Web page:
Thursday, November 18, 2004

News of the Islamic Whirled

Summary: Still Theocratic and Dangerous

British Jihad, like all jihad, is organized and encouraged in the mosques by imams and radical commanders. Mosques, or wherever Muslims meet to pray five times a day, are the command and control network for militant Islam.

More women being killed for walking in public unveiled

According to some Muslims, these practices are not Islamic: female genital mutilation, honor killings, and veiling. But they only occur in Muslim society. What should I believe: my lying eyes, or Muslim apologists?

European Muslims Fight for the Soul of Islam, allegedly.

If there is any proof the radicals have serious competition, I'd love to know about it. I hope it's not too late to avoid a clash of civilizations which kills millions in the West, but tens or hundreds of millions in the Islamic world. The author has three ideas which should have been implemented six years ago with Usama's open declaration of war on the West, and particularly the United States.

The above suggests three important tasks for Muslim leaders and intellectuals in the immediate future:

First, de-legitimize the political ideology of militant Islamism by exposing its departures from true teachings of Islam; refute its underlying conspiracy theories, its quasi-Marxist blueprint and its misuse of traditional Islamic sources.

Second, help the Western powers formulate better policies to overcome centuries of distrust and misunderstanding.

Third, construct a new interpretation of Islam that will help Muslims break free from medieval traditions and develop modern attitudes compatible with the Islamic faith and morality.

The mullahs of Iran are playing a dangerous game.

In the summer of last year, Iranian intelligence agents in Tehran began planning something quite spectacular for September 11, the two-year anniversary of al Qaeda's attack on the United States, according to a classified American intelligence report. Iranian agents disbursed $20,000 to a team of assassins, the report said, to kill Paul Bremer, then the top U.S. civilian administrator in Iraq. The information was specific: The team, said a well-placed source quoted in the intelligence document, would use a Toyota Corona taxi and a second car, driven by suicide bombers, to take out Bremer and destroy two hotels in downtown Baghdad. The source even named one of the planners, Himin Bani Shari, a high-ranking member of the Ansar al-Islam terrorist group and a known associate of Iranian intelligence agents.

Muslims always underestimate America's will to defend itself. They are part of a long tradition. So did Nazi Germany, the Japanese Empire, and the Soviet Union.

Dear jihadists, let me introduce you to the United States Marine Corps

They say that for the new jihadists the appeal of Iraq has surpassed Afghanistan, a magnet for a generation of Islamic militants seeking to fight the Soviet communists in the 1980s.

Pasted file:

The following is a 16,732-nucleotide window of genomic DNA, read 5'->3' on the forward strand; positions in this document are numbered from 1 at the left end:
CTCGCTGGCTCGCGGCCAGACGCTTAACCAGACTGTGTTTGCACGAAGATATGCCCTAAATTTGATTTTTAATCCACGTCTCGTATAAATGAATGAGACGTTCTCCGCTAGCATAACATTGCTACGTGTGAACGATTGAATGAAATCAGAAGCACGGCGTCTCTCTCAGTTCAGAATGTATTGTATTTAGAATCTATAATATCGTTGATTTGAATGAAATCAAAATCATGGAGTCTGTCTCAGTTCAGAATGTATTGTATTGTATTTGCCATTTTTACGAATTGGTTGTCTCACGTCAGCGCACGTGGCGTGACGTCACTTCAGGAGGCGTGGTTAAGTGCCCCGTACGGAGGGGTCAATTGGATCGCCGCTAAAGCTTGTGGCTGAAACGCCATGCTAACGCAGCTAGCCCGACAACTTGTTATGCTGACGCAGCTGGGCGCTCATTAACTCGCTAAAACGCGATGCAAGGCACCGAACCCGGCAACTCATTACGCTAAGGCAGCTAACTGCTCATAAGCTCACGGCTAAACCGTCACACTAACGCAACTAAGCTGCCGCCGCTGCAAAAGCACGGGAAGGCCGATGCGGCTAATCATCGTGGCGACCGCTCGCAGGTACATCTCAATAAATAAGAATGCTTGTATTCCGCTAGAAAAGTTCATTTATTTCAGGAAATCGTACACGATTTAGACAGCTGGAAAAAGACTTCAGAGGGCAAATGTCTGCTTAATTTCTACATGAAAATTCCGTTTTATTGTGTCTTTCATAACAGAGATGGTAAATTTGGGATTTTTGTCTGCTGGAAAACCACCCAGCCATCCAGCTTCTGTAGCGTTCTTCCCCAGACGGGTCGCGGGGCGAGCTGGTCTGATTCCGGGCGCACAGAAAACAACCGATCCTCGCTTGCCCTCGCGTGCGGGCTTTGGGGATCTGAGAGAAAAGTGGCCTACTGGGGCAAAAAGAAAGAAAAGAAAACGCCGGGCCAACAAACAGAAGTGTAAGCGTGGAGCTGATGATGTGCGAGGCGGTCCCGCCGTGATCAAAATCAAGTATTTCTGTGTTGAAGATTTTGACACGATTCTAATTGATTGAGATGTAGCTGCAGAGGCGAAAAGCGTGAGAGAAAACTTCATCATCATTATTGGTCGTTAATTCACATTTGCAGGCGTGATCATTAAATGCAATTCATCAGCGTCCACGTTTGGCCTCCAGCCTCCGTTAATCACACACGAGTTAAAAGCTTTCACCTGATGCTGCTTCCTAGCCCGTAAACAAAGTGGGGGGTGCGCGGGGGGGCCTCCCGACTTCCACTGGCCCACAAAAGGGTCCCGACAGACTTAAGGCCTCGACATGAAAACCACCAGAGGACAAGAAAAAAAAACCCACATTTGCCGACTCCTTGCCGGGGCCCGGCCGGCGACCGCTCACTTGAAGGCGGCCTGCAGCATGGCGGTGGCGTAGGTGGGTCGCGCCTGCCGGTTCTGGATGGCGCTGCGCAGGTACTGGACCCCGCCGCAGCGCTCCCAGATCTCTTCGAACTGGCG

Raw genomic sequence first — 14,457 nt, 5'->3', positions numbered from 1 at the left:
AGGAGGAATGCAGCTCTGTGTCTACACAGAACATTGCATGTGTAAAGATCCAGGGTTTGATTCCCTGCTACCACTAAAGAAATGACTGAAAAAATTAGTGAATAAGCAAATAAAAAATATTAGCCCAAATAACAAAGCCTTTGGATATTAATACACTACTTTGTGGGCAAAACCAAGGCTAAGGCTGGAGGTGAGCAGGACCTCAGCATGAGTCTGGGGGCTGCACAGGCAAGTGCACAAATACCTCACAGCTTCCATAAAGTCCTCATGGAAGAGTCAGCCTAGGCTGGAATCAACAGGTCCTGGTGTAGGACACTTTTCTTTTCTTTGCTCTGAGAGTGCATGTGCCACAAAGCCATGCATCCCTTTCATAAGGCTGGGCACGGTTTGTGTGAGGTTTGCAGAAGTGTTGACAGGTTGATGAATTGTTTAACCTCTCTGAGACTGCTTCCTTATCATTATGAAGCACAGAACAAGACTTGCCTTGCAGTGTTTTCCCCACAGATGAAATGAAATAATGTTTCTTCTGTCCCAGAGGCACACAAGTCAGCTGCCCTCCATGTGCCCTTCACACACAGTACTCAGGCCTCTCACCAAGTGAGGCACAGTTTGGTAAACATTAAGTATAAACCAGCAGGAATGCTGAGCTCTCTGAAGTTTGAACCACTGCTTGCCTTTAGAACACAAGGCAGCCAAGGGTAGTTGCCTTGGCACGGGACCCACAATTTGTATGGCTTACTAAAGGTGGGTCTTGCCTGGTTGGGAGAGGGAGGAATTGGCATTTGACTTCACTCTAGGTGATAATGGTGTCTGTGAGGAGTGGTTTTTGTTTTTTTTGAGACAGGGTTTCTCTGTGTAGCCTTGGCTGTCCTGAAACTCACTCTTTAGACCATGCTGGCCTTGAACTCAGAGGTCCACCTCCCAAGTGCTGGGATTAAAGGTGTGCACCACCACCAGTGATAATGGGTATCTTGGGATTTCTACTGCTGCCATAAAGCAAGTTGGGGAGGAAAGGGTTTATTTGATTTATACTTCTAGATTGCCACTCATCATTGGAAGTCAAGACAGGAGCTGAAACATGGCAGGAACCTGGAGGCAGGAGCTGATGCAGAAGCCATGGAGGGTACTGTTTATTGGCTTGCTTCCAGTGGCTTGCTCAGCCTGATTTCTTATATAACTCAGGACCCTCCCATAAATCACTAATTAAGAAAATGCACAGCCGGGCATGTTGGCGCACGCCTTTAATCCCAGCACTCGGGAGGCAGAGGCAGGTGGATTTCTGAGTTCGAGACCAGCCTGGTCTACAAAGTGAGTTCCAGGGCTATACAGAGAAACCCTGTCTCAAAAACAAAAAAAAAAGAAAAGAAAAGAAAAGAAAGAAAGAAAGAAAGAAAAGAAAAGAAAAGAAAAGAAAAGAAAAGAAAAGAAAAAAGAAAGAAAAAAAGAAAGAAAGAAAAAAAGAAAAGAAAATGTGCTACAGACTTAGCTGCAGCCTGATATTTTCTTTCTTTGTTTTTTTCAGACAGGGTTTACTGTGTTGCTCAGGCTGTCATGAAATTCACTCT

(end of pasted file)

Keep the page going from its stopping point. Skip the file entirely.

"Iraq is an open battleground for jihadists to confront America directly. In the space of a few hours, volunteers can leave their countries and find themselves in the heat of battle (in Iraq)," said a top security official.

Iraq has given Islamic extremists the opportunity to secure a "ticket to heaven" through martyrdom. Easily accessible and with the enemy all around, it has overtaken the Palestinian territories and Chechnya as the battleground of choice.

"The Americans gave the militant extremists a chance they had long dreamt of ... now their enemy has come to them," said a Jordanian ex-intelligence officer.

Only a fool thinks we can appease or reason with this type of warrior. They fight us because their religion tells them it's the only sure way to get to heaven. If we don't fight them in Iraq, our other options include our passenger planes, large celebrations, sporting events, or schools.

But, of course, the actual cause of this jihad philosophy foists the blame on us:

"It has turned many gentle clerics and young men with strong religious convictions, but who (previously) could not stomach the sight of blood, into eager suicide bombers and executioners," said Sheikh Yusef Abu Kutaiba, a Muslim cleric.

Oh, yes, such gentle young men who cannot stand blood. That's why beheading videos are the LOTR trilogy of the Middle East. That's why al-Jazeera is so successful airing beheading videos in prime time, the Muslim aversion to blood.

Muslim clerics really think we are morons.

Monday, November 15, 2004

Our 'friends' the Saudis, and other Islamic topics

With Friends Like These...

When the State Department recently designated Saudi Arabia as a "country of particular concern" in its annual religious-freedom report, few took notice. But this unprecedented step may — just may — signal the start of a tectonic shift for the better in the troubled U.S.-Saudi bilateral relationship, and in the broader war against Islamist terrorism.

Saudi Arabia's welcome, if belated, addition to State's religious-freedom blacklist — along with the likes of Burma, China, Eritrea, Iran, North Korea, Sudan, and Vietnam — fulfills the clear policy mandate of the International Religious Freedom Act of 1998 (IRFA). This measure explicitly recognizes that religious freedom is inseparable from the full range of other basic human rights, whose promotion and observance in turn advance vital U.S. interests and reflect basic American values. Where religious freedom is threatened or denied, so too are other basic human rights; and such violations of universally agreed-upon norms often reflect wider threats to international public order. Consider only this year's rogues gallery and their handiwork, from ongoing genocide in Sudan to nuclear proliferation efforts by Iran and North Korea.